The process of analyzing gage variability falls into two categories:
- Often highly structured, involving an examination of the gages themselves for sensitivity to temperature changes, magnetic fields and other factors. These are the easy ones.
- Its source is in gage operators themselves, who may have different levels of training, experience, fatigue and even attitude.
Collecting data offers clues to sources of variability. But when this disciplined analysis fails to uncover real reasons for variability, it may be time for the Sherlock Holmes of variability to look at operational definitions — often the most overlooked consideration when evaluating variation among measurement devices.
Elementary, my dear Watson? Perhaps. Nonetheless, these definitions can lead to levels of variation in gage output if they are vague or nonexistent. “In the opinion of many people in industry, there is nothing more important for transaction of business than use of operational definitions. It could also be said that no requirement of industry is so much neglected.”1
Because we are used to somewhat loose definitions of tasks with the expectation that “everyone knows how to do this,” it’s easy to forget the importance of clearly defined instructions for collecting data. It’s one thing to say “Put the groceries away,” and another to specify, “Put cold things in refrigerator, frozen food in freezer and canned goods in pantry,” if, for example, the operator is a child. Since everyday tasks such as this do not demand precise measurement, one can afford to be casual about the instructions, defining them in terms of the person carrying them out. In manufacturing and service environments, however, lack of clear and specific operational definitions can create chaos, rendering data that is produced meaningless and outcomes unclear.
If inspectors are asked to identify defective devices, each will have his or her own sense of “defective.” If they have a clear understanding of a specific characteristic of interest (inaccurate measurement, for example) as well as the method for measuring it and the decision criteria that are to be considered, they are more likely to arrive at the same conclusions about what constitutes defective.
Sometimes an operational definition may appear to be appropriately focused and clear:
“When measuring the part, hold the gage firmly and tighten the thimble firmly. Measure to 1/16″.”
Sounds good, right? But do you know how tight the thimble really should be? Or whether to round up if the measurement is close to 1/16″?
How about this approach to an operational definition:
- Setup: Start the gage lab with all eight lights on. The temperature in the lab must be between 73 and 75 degrees Fahrenheit, with 20 percent to 30 percent humidity. All parts to be measured must be in the lab for a minimum of 30 minutes prior to any measurements being taken, to assure uniform temperature.
- When measuring tubes up to 3″, hold the 0″-3″ micrometer at a right angle to the tube or use the gage fixture. The Anvil and Spindle will be perpendicular to the tube.
- Tighten the thimble until the slipping clutch clicks.
- Measure to the nearest 16th of an inch. Round up if the measurement falls between scales.
This detailed operation definition helps to assure that all operators approach the task in the same way, reducing the levels of variation among them.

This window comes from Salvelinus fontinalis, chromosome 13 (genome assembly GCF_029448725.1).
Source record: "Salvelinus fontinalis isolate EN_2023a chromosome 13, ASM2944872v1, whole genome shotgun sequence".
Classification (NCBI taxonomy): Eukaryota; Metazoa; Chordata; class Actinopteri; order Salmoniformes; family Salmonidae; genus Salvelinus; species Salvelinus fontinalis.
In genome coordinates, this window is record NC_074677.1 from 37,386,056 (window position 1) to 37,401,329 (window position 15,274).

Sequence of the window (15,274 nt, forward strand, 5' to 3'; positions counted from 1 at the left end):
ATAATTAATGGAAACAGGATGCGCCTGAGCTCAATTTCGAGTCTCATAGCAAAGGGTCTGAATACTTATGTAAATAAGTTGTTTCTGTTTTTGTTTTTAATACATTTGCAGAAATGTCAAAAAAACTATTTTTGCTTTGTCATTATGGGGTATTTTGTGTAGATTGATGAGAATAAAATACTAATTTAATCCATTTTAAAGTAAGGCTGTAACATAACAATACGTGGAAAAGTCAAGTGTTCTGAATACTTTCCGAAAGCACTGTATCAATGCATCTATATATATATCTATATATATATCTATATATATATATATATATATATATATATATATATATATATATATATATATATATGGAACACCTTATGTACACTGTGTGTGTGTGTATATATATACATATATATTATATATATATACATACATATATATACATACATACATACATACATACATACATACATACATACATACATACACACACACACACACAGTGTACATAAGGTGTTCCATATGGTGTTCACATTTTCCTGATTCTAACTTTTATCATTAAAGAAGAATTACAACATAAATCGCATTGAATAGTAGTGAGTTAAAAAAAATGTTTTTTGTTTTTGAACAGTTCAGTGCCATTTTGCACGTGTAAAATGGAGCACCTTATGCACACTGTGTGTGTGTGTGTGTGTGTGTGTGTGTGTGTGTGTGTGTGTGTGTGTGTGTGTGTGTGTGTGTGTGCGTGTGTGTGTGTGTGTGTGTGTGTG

In another example, the directive, “Gages must be checked at regular intervals” invites chaos. What does the “checking” entail? It might be only glancing at the inventory to make sure gages are in the right place. And “regular intervals” could mean anything from every hour to once a year on your birthday. When operators are left to create their own definitions and understandings, the outcomes are not reliable.
Establishing an operational definition for “checking” may include a description of the instrument that is used (Naked eye? Camera? Historical record?). It may entail actually picking up the instrument, or taking additional steps to weigh it or assess its accuracy. Without specific information, one might assume that “checking” might mean just verifying that it is in the inventory. In the same way, “regular intervals” may express a variety of meanings; it is far more accurate and easy to interpret if the definition offers specific time intervals. “Every three or four days” of checking would be far less predictable than “once a month, on the final work day of the month,” for example.
In manufacturing fuel gages, it may be important to check the position of the needle on the gage and to define where it should be when the gage is measuring “empty.” We’ve all had fuel gages that indicated “empty” when the needle was actually above or even below the “E” on the gage, and the fuel tank actually was empty. We simply become used to the exact point—perhaps only after running out of gas a time or two. The manufacturer, on the other hand, needs to have assurance that a fuel gage is consistent and predictable in its announcement of “empty.” An operational definition might indicate that the needle must be touching or covering the “E,” for example, or that it will indicate an empty container only when the needle reaches a point below, and not touching, the “E.”
Not only are operational definitions essential to establishing a measurement system, but they also provide a diagnostic tool. When a system appears to be changing, the cause may be a change in the ways in which operational definitions are used. Whenever a system is unstable, operational definitions and their use should be evaluated for their impact.2
You may find that this evaluation brings with it the “Eureka!” moment that Sherlock himself experienced.